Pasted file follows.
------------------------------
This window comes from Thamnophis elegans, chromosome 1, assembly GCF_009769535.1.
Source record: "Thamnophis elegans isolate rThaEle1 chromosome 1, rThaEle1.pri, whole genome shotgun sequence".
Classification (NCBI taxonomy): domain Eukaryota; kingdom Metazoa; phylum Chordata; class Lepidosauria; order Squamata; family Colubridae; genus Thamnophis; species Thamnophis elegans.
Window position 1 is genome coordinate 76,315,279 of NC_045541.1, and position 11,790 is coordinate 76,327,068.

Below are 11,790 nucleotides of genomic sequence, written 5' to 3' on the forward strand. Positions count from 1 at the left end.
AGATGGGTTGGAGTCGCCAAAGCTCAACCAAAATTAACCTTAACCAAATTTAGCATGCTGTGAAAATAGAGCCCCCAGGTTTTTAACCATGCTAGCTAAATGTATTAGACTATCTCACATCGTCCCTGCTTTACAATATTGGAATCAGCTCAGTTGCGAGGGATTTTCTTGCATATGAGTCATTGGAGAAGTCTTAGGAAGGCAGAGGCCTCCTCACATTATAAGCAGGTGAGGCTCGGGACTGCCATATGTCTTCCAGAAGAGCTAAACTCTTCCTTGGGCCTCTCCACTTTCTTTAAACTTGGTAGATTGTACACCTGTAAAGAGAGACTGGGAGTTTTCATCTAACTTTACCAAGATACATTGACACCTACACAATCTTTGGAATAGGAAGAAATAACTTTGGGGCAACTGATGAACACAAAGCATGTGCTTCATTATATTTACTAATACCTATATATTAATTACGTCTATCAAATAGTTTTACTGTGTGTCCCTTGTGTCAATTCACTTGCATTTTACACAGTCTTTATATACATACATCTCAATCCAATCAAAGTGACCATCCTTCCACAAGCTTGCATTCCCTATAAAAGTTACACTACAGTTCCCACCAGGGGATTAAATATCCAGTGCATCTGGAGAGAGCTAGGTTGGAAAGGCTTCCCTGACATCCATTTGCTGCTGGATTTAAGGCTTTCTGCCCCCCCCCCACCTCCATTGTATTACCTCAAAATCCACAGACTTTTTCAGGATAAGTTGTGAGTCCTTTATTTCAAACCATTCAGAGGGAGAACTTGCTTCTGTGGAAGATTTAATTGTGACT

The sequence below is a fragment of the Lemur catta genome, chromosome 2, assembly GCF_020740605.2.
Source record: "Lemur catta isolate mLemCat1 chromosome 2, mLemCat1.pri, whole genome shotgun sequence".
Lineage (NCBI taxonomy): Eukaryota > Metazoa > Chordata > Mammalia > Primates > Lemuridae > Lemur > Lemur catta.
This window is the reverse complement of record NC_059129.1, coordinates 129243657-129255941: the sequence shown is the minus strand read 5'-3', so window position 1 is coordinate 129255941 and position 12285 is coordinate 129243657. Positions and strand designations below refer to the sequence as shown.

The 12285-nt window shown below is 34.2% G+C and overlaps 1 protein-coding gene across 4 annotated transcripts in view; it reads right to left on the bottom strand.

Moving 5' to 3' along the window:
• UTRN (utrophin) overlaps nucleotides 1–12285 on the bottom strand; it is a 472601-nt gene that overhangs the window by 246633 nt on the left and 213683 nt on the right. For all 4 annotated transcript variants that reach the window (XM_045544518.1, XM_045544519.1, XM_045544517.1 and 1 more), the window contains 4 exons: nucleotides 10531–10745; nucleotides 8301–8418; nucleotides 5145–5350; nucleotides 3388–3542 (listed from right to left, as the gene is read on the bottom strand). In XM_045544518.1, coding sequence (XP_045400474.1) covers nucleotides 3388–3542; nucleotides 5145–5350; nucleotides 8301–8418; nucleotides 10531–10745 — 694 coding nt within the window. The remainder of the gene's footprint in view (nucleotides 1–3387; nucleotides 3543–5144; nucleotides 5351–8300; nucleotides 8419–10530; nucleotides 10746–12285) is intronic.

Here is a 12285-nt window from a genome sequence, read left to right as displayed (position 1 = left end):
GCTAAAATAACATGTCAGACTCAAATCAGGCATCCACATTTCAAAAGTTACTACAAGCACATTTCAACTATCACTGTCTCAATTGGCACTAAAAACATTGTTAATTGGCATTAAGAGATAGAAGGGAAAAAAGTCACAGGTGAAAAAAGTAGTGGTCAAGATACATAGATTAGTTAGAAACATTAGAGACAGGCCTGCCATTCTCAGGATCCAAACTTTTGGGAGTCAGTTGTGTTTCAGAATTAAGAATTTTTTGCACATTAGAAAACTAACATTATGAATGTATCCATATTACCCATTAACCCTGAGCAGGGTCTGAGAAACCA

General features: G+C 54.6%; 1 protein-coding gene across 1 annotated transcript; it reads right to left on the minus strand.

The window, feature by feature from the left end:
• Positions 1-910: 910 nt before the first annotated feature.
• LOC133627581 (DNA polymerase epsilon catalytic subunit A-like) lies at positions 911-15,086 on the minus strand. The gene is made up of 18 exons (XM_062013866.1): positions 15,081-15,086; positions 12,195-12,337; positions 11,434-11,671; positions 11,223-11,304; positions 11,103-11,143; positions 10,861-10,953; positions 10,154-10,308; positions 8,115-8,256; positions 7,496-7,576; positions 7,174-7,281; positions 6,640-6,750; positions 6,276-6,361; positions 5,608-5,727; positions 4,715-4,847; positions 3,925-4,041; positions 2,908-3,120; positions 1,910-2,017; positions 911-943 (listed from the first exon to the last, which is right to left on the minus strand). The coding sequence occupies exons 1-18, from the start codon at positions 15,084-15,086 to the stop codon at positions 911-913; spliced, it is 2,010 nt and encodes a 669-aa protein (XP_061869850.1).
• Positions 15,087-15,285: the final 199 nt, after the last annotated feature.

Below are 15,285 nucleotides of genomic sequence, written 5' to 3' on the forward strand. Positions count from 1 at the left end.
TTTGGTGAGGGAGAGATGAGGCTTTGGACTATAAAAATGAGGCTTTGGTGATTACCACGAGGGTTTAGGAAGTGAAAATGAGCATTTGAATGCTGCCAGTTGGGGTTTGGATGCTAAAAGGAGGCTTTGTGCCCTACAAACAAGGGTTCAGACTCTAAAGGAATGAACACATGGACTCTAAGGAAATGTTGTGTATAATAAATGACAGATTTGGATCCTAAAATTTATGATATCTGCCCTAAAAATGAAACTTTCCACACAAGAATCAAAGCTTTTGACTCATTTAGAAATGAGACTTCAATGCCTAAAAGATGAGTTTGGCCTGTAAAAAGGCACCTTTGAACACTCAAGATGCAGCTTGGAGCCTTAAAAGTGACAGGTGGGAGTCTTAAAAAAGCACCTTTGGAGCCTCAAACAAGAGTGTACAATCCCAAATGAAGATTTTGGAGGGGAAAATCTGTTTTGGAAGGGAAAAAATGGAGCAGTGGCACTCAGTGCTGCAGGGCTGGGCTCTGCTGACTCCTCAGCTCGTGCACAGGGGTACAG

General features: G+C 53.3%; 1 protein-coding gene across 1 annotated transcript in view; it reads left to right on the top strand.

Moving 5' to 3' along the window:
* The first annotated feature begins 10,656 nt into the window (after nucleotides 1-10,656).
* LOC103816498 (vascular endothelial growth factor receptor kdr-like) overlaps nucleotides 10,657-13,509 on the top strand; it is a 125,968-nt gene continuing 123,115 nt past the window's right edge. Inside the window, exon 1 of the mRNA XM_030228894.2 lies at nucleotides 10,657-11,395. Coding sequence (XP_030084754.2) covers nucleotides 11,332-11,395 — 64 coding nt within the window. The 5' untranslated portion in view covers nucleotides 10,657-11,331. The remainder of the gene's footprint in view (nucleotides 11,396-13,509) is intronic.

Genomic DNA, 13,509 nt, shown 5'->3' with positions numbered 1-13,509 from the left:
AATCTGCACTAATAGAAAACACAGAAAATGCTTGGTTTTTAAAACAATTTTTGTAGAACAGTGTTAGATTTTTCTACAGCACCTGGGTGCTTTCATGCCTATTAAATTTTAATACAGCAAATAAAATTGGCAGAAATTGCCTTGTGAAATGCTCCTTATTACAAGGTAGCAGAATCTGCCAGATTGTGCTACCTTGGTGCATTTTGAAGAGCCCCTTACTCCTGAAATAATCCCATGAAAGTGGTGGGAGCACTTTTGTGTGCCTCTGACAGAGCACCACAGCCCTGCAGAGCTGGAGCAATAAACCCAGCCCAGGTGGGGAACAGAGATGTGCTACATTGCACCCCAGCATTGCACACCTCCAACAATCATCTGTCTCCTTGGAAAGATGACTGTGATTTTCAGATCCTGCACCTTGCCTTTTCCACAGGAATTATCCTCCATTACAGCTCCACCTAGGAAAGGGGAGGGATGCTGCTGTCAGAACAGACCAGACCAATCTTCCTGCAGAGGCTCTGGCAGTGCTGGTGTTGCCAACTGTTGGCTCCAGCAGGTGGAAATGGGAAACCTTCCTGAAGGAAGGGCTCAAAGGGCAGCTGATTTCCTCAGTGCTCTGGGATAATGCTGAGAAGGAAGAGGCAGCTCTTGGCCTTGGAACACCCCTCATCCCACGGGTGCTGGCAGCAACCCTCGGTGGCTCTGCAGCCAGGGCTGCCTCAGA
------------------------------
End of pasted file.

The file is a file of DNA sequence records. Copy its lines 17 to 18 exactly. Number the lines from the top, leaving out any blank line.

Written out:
The window, feature by feature from the left end:
• Positions 1-910: 910 nt before the first annotated feature.